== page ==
BDA Winner 2016 (Best Small Housing Development)

ARCHITECTS: Foster Lomas

LOCATION: London, England

BUILDING’S PURPOSE: Family Houses

FLOOR AREA: 370m2

COMPLETION DATE: 01.12.15

BRICK TYPE: Facing brick (Forum Smoked Prata)

 

The project consists of four, high-performance family houses on an awkward back land site surrounded by Victorian terraces. The project demonstrates the potential to create contextually driven, high-quality, sustainable architecture, locked within back land sites throughout London.
 
Accessed via a narrow path, the site was previously used as craftsmen studios, but more recently as residential garages. Set back from the entrance path, the buildings create a natural courtyard within their urban context. The material palette was inspired by the context. The new brick cladding continues the language of the site whilst subtly contrasting with the existing worn perimeter walls that enclose the site. The existing walls themselves have been left untouched - marked with paint and fixings that record their former use. A busy mix of yellow London stock houses, industrial red brick structures and rough garden walls surround the site. Foster Lomas’ approach has been to differentiate the new dwellings - choosing a brick that provides a softer, more consistent colour and texture that provides subtle contrast for the contemporary dwellings.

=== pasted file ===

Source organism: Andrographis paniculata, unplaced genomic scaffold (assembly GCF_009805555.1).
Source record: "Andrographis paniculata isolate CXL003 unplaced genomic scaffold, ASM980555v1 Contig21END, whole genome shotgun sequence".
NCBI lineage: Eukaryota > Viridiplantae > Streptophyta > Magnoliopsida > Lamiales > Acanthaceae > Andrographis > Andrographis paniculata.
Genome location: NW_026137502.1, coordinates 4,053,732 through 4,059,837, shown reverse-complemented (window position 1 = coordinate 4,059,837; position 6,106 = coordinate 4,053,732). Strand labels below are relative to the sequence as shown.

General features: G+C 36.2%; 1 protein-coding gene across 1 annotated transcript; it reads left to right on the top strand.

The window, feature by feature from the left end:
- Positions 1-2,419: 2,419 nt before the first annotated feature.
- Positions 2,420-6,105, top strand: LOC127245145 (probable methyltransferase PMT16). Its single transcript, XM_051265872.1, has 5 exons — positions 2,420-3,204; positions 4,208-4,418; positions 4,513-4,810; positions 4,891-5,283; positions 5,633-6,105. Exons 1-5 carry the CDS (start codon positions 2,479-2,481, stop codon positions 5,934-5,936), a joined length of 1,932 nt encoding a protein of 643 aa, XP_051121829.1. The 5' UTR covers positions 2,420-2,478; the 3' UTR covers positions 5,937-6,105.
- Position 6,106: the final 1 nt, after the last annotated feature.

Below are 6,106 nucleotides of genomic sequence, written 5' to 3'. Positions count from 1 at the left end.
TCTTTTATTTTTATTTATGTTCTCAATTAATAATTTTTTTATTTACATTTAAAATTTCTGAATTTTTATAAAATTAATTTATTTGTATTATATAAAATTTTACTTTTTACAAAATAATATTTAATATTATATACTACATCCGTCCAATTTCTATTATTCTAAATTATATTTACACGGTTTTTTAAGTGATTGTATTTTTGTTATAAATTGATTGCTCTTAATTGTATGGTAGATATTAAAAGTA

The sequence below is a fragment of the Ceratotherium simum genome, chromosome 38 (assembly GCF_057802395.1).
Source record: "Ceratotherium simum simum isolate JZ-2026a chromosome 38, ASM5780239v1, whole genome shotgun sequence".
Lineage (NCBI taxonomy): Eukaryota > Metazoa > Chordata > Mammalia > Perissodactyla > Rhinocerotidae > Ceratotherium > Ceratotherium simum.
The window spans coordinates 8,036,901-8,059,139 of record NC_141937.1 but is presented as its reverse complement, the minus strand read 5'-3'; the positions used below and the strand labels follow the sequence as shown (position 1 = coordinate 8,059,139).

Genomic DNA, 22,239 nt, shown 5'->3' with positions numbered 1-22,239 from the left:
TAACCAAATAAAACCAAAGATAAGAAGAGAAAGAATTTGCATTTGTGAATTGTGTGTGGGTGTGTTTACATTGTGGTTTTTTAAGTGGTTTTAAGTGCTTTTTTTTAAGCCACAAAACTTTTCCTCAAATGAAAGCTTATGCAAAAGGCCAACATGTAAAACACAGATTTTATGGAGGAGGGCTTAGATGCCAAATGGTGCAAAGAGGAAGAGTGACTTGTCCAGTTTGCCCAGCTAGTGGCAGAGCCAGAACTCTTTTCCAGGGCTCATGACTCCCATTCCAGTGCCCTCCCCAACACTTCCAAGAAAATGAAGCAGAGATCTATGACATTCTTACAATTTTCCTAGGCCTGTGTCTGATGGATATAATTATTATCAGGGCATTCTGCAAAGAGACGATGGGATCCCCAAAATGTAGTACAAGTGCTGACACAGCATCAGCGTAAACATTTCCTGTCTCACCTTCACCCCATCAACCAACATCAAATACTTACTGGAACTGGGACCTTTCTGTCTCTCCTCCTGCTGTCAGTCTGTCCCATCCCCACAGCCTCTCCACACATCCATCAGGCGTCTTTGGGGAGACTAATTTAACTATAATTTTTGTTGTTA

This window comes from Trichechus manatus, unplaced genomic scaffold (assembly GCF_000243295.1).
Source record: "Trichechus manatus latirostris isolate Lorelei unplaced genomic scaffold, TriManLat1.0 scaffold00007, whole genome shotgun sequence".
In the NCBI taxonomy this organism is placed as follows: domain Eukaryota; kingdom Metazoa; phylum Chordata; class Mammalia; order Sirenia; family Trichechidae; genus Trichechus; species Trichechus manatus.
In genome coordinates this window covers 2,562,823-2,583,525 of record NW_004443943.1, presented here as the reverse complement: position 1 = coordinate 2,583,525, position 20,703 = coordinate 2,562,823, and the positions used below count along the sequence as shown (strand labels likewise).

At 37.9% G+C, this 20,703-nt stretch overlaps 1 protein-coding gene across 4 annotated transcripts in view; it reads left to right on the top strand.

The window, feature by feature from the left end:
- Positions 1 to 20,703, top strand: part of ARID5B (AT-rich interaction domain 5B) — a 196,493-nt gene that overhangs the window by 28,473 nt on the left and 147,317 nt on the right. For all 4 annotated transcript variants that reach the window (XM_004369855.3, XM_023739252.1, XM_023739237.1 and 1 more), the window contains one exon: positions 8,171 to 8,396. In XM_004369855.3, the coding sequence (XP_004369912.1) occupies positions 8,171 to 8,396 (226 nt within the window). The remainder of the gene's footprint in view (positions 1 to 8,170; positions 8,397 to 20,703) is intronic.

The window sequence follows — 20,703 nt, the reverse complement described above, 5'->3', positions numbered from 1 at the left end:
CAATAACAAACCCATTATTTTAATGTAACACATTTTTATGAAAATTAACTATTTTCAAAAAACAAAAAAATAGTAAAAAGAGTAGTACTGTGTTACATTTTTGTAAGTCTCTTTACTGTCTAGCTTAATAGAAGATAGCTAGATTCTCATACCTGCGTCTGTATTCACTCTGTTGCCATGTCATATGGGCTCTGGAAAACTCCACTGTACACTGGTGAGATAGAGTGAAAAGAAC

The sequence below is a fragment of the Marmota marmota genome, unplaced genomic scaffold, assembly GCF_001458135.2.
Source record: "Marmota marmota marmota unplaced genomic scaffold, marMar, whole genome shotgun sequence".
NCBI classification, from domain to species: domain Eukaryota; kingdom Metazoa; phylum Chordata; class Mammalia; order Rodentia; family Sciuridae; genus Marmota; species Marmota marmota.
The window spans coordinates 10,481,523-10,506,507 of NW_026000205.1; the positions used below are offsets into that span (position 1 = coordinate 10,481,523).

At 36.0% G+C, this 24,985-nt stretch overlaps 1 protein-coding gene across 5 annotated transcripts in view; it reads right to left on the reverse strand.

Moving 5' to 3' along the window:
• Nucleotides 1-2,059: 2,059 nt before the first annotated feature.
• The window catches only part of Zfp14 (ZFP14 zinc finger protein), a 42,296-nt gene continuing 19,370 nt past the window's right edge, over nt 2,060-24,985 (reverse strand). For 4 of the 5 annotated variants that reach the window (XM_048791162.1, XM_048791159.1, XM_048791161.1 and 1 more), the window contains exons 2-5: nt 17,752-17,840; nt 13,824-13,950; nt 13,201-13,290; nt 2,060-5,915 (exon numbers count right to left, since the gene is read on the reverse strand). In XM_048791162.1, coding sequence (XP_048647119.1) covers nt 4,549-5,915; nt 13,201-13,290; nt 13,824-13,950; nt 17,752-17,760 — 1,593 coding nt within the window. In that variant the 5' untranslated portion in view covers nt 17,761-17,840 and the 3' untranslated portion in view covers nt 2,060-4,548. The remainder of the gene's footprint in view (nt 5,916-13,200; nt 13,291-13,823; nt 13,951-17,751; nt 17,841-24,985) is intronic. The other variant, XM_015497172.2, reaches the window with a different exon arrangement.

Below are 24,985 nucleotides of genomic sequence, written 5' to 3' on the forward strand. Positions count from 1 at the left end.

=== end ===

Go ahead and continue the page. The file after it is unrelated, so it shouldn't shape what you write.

The brick facades are articulated with contemporary dog-tooth detailing - inspired by the traditional eaves details of neighbouring Victorian terraces. This detail defines proportion and gives variation within the facades whilst maintaining the simple material palette of the site. This detailing has been used as a motif that is continued through the project and incorporated into the patterned steel entrance porches.
 
Two types of Wienerberger Forum Smoked Prata brick have been utilised. A standard 215 x 102.5 x 65mm sets out the module for the facades whilst an identical solid brick - hand cut and laid on site - has been used to create the contemporary dog-tooth detail. Movement joints are concealed in the internal corners to allow a complete and uninterrupted facade which is completed with a bespoke white sand mortar.
 
Elsewhere timber, concrete, brick and steel are combined to draw from the sites former uses: classic car restoration, artist studios and furniture makers. Inside the palette is refined to create a contrasting backdrop for modern living which affords personalisation by the occupants.

 

There are two house types; type 1 is a 2 storey terrace unit with 3 bedrooms at first floor and an open plan living / kitchen / dining space at ground floor whereas type 2 is a detached property with 2 bedrooms, bathrooms and a courtyard at lower ground and split level living spaces and a bedroom at ground floor level.
 
The houses are constructed using super insulated prefabricated timber frames with the brick enveloping the outside walls. This structure has been combined with triple glazed windows/doors, a heat recovery ventilation system and bio-diverse carbon-capturing roof – allowing the project to exceed the environmental and sustainability goals set for it.
 
The houses were designed to provide visual connectivity to the gardens and common space. Every room in the house is day lit and – combined with 3m floor to ceiling heights - provide generous living spaces.

 

Hindmans Yard

Hindmans Yard

Hindmans Yard

Hindmans Yard

Hindmans Yard

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